Radioactive sulfur over California shows exactly how bad the Fukushima radiation leak was

Illustration for article titled Radioactive sulfur over California shows exactly how bad the Fukushima radiation leak was

When emergency technicians in Fukushima attempted to cool the overheating reactor with seawater, they didn't realize they'd be enabling a set of incredibly accurate calculations that would allow researchers half a world away to calculate how bad the leak had been, and where it was going in the environment.

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When the seawater hit the reactor, the leaking neutrons pinged off a proton from the chlorine in the liquid, transforming it into 35S, a radioactive isotope of sulfur. Vaporizing from the heat, it was then vented, and formed sulfur dioxide and sulfate particles, and was blown across the ocean to San Diego, where it was detected by UCSD's Scripps Institution of Oceanography.

The researchers there were able to use some pretty hefty mathematics to figure out just how much energy was leaking. "You know how much seawater they used, how far neutrons will penetrate into the seawater and the size of the chloride ion. From that you can calculate how many neutrons must have reacted with chlorine to make radioactive sulfur," said researcher Antra Priyadarshi.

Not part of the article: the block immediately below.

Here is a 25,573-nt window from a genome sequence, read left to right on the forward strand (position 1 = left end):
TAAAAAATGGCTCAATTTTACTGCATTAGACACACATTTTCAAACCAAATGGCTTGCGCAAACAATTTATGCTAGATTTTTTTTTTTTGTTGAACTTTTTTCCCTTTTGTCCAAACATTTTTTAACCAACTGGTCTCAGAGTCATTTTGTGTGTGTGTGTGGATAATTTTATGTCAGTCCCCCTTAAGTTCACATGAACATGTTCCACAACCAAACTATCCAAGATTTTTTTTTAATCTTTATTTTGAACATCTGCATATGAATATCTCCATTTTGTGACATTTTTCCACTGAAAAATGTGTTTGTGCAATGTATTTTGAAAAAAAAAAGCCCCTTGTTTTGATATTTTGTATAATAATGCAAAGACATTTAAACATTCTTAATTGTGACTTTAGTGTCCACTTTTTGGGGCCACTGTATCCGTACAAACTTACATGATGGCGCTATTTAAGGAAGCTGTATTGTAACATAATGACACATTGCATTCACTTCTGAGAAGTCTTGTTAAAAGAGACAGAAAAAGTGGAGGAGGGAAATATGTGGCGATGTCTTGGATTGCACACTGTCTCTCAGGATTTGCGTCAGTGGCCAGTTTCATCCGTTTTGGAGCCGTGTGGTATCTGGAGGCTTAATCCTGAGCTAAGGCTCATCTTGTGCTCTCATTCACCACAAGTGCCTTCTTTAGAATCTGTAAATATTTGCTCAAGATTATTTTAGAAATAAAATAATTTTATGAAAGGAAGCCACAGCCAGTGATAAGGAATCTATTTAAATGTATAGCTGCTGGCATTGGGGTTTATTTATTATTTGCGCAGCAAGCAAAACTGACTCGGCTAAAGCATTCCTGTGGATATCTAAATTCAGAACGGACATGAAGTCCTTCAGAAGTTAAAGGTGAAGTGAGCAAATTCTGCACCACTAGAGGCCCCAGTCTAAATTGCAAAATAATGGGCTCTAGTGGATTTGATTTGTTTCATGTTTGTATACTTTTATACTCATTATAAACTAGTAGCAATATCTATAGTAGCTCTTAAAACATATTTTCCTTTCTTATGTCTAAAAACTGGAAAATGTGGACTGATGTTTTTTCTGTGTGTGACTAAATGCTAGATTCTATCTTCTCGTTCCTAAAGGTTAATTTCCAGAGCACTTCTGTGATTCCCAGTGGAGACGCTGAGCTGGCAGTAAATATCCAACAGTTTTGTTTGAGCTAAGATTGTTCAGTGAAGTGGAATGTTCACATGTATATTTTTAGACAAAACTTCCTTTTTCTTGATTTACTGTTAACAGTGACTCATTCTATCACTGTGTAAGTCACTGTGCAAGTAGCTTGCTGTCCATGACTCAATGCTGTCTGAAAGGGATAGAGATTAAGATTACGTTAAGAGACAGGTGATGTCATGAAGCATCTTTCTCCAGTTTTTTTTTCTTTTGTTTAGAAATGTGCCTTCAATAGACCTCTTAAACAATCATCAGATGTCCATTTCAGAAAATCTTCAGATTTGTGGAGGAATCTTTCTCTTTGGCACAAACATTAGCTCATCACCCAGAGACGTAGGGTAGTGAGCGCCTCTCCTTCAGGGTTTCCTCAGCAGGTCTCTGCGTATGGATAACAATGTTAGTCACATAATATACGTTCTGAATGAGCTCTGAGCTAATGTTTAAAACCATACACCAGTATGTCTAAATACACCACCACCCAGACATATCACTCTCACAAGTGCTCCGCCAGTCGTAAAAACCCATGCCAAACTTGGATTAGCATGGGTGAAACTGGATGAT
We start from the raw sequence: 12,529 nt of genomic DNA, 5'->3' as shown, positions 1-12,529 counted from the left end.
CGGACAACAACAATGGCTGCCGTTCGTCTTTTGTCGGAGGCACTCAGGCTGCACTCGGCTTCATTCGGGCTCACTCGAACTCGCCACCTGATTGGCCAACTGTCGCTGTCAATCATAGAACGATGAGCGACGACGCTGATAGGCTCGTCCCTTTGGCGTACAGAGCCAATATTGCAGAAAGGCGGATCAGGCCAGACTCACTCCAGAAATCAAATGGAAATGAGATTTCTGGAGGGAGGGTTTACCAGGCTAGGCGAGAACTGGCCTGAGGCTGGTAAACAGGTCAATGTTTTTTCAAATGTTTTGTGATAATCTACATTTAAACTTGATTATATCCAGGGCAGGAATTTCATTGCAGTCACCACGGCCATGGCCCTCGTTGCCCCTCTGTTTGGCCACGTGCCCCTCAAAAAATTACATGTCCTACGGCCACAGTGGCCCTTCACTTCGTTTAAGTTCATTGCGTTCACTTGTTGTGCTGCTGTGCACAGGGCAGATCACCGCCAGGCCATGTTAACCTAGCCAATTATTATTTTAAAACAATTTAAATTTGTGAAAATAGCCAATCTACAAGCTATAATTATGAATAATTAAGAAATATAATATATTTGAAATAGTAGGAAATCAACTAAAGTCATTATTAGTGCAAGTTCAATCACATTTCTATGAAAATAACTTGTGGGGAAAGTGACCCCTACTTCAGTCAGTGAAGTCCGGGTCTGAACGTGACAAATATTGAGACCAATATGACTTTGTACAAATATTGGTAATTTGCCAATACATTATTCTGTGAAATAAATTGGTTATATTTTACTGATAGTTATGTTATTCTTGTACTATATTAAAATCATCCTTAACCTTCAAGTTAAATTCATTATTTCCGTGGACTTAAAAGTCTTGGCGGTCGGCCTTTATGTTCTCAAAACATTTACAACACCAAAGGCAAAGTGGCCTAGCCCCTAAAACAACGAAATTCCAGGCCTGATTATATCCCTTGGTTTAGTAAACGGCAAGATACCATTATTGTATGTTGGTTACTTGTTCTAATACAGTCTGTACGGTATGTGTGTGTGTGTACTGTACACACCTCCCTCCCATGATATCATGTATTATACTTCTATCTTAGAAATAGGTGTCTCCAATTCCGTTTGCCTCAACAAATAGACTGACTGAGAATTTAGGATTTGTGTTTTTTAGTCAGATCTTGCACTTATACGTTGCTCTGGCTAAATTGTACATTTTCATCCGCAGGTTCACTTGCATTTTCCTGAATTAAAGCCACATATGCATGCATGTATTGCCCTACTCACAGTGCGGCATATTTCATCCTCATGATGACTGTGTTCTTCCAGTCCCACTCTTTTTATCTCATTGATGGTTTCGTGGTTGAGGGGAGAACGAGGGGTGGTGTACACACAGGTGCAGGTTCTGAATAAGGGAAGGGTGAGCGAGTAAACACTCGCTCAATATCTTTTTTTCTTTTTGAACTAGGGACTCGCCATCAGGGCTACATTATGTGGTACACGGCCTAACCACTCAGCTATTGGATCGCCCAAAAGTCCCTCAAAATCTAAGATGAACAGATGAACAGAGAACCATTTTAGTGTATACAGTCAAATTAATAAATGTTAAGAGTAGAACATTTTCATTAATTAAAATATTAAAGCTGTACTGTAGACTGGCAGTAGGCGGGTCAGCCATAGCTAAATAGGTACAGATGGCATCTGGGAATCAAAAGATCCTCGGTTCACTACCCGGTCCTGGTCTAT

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Illustration for article titled Radioactive sulfur over California shows exactly how bad the Fukushima radiation leak was

While the radiation levels in California were far too low to be of any concern to humans, back in Fukushima they were 365 times higher than normal — 400 billion neutrons were released per square meter surface of the cooling pools.

Since these radioactive isotopes can be used as markers, the researchers also hope they can use them to trace the labeled sulfur through the ecology of Japan, to understand how the radiation will spread and effect the environment.

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DISCUSSION

Corpore Metal

I realize that the purpose of this study is not really to alarm us all but to indicate how much better our instrumentation and tracking of these events have become in the last few decades but, let's put this in perspective shall we?

How does this compare to Chernobyl? Or all the above ground testing of weapons we did in the 40s, 50s and 60s? Or all the radioactives put out by burning coal? Is it worse or better?